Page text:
But I remember it being a chapel in 1953, at the coronation.
We went in... I was eight years old.
We went into there and all got our mugs and had a coronation party.
With long tables?
Well, this was the room which was laid out for that type of thing.
How does it feel to own it? You've known it for all your life.
Well, it feels as though I've got a lot of work to do.
-Talk me through what you'll do.
-We'll put a mezzanine floor in.
The main area will probably be bedrooms with a passage down.
A nice porch at the front, and make it possibly a four-bedroom property.
'Eric's well qualified. He started as a joiner when he was 15.
'His house building company has won awards for high quality.'
It doesn't have any land with it. We're in next door's garden here.
-Is that going to be a problem for resale?
-No, I don't think so.
The house next door and the blacksmith's shop
-belong to myself and my sister.
If the planners allow us, we could incorporate some of that land
into this building so that it made it a much more saleable prospect.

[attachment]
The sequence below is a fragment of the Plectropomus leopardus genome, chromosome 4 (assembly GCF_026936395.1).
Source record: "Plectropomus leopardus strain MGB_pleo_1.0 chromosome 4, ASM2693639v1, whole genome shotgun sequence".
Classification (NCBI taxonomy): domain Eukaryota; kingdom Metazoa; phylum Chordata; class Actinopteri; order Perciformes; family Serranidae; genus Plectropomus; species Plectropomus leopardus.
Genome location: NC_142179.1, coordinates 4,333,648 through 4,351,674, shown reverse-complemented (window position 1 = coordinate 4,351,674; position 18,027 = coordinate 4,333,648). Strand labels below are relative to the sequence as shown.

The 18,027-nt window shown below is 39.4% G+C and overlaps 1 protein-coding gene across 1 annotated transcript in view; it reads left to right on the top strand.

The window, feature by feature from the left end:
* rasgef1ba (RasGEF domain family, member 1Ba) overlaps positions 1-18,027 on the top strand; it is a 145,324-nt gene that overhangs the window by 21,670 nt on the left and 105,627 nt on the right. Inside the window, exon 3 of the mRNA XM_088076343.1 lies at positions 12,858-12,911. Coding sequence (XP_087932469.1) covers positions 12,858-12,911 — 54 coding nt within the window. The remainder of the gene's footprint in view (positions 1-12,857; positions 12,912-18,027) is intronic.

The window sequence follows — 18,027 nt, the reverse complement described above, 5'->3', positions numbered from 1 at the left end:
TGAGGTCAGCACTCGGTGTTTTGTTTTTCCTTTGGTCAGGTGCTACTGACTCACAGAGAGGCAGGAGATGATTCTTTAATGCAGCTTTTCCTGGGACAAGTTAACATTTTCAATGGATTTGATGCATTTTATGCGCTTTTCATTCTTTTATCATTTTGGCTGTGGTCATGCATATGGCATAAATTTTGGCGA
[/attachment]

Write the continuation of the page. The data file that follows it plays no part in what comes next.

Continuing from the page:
-Do it up and sell it on?
-How long is it going to take?
-I'd think, probably over 12 months,
from now, before it'll be finished.
-How much is it going to cost?
-Between 100,000 and 150,000.
-To do the work?
-To do the work.
'Local lad Eric and his family are taking over the village!
'His building company has just completed an impressive development
'around an old barn opposite the chapel.'
-We can expect the same level of quality?
-Yeah. It'll be done right. It will be nice.
'Later in the show, you can discover why, when we first returned,
'Eric was getting very cross with all the delays.'
I've only had the one meeting with the planners.
I just wish they would make decisions a lot quicker.
'Eric's prayers for the chapel have been answered.
'Later, we'll show you the beautiful conversion he finally achieved
'over two years after the hammer fell.'
When it comes to property, you never know what's going to happen.
Peel off wallpaper and plaster may follow.
It's important to have time on your side and a contingency budget.
What happened to the plucky purchasers on today's show?
'We're returning to this busy junction in Rochester, Kent,
'where this commercial property was bought for 160,000
'by estate agent Spencer.
'The property had been a health spa.
'Spencer planned to relocate his estate agency to the ground and first floors,
'converting the rest of the building into a two-bedroom flat.
'18 months later, we've come back.
'I know there's been a property slump, but the estate agent's window
'hasn't got any houses in it!
'The offices of the former health spa
'look more like a builder's supply shop than an estate agency.
'On the first floor, the sauna, showers and cubicles have gone,
'and one large, light open space has been created.
'Right at the top, the attic room has been scrubbed clean
'It all looks great, but what happened to Spencer's plans?